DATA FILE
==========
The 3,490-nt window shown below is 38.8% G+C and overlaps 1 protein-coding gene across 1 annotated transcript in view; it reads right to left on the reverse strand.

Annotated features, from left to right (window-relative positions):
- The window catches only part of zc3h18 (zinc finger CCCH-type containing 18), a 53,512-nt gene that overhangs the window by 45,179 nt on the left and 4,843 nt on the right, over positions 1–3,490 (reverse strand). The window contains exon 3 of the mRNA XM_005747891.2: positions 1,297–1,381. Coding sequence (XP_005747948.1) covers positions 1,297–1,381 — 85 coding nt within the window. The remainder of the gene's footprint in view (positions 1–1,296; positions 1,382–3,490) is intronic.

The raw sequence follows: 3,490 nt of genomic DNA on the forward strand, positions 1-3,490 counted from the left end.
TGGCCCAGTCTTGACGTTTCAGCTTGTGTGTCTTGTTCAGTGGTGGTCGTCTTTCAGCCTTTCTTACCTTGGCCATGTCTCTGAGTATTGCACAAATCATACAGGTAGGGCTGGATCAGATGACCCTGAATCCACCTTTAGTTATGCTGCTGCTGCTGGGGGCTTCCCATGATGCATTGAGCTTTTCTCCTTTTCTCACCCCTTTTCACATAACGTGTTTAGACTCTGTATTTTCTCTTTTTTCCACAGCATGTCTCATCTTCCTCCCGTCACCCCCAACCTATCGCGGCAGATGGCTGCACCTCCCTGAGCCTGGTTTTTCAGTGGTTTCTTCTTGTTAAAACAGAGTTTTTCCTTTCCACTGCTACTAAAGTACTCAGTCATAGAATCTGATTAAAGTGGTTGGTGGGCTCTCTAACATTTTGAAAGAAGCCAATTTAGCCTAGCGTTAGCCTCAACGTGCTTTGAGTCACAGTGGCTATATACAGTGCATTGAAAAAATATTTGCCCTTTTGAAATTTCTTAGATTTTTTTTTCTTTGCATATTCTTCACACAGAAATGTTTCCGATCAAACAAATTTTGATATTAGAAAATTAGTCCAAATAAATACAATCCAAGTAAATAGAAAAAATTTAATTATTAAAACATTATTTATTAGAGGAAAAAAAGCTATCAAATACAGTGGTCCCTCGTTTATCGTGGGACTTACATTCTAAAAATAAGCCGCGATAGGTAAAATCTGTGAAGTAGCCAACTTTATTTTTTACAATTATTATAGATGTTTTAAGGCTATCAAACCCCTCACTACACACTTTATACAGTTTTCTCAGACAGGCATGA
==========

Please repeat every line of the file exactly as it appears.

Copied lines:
The 3,490-nt window shown below is 38.8% G+C and overlaps 1 protein-coding gene across 1 annotated transcript in view; it reads right to left on the reverse strand.

Annotated features, from left to right (window-relative positions):
- The window catches only part of zc3h18 (zinc finger CCCH-type containing 18), a 53,512-nt gene that overhangs the window by 45,179 nt on the left and 4,843 nt on the right, over positions 1–3,490 (reverse strand). The window contains exon 3 of the mRNA XM_005747891.2: positions 1,297–1,381. Coding sequence (XP_005747948.1) covers positions 1,297–1,381 — 85 coding nt within the window. The remainder of the gene's footprint in view (positions 1–1,296; positions 1,382–3,490) is intronic.

The raw sequence follows: 3,490 nt of genomic DNA on the forward strand, positions 1-3,490 counted from the left end.
TGGCCCAGTCTTGACGTTTCAGCTTGTGTGTCTTGTTCAGTGGTGGTCGTCTTTCAGCCTTTCTTACCTTGGCCATGTCTCTGAGTATTGCACAAATCATACAGGTAGGGCTGGATCAGATGACCCTGAATCCACCTTTAGTTATGCTGCTGCTGCTGGGGGCTTCCCATGATGCATTGAGCTTTTCTCCTTTTCTCACCCCTTTTCACATAACGTGTTTAGACTCTGTATTTTCTCTTTTTTCCACAGCATGTCTCATCTTCCTCCCGTCACCCCCAACCTATCGCGGCAGATGGCTGCACCTCCCTGAGCCTGGTTTTTCAGTGGTTTCTTCTTGTTAAAACAGAGTTTTTCCTTTCCACTGCTACTAAAGTACTCAGTCATAGAATCTGATTAAAGTGGTTGGTGGGCTCTCTAACATTTTGAAAGAAGCCAATTTAGCCTAGCGTTAGCCTCAACGTGCTTTGAGTCACAGTGGCTATATACAGTGCATTGAAAAAATATTTGCCCTTTTGAAATTTCTTAGATTTTTTTTTCTTTGCATATTCTTCACACAGAAATGTTTCCGATCAAACAAATTTTGATATTAGAAAATTAGTCCAAATAAATACAATCCAAGTAAATAGAAAAAATTTAATTATTAAAACATTATTTATTAGAGGAAAAAAAGCTATCAAATACAGTGGTCCCTCGTTTATCGTGGGACTTACATTCTAAAAATAAGCCGCGATAGGTAAAATCTGTGAAGTAGCCAACTTTATTTTTTACAATTATTATAGATGTTTTAAGGCTATCAAACCCCTCACTACACACTTTATACAGTTTTCTCAGACAGGCATGA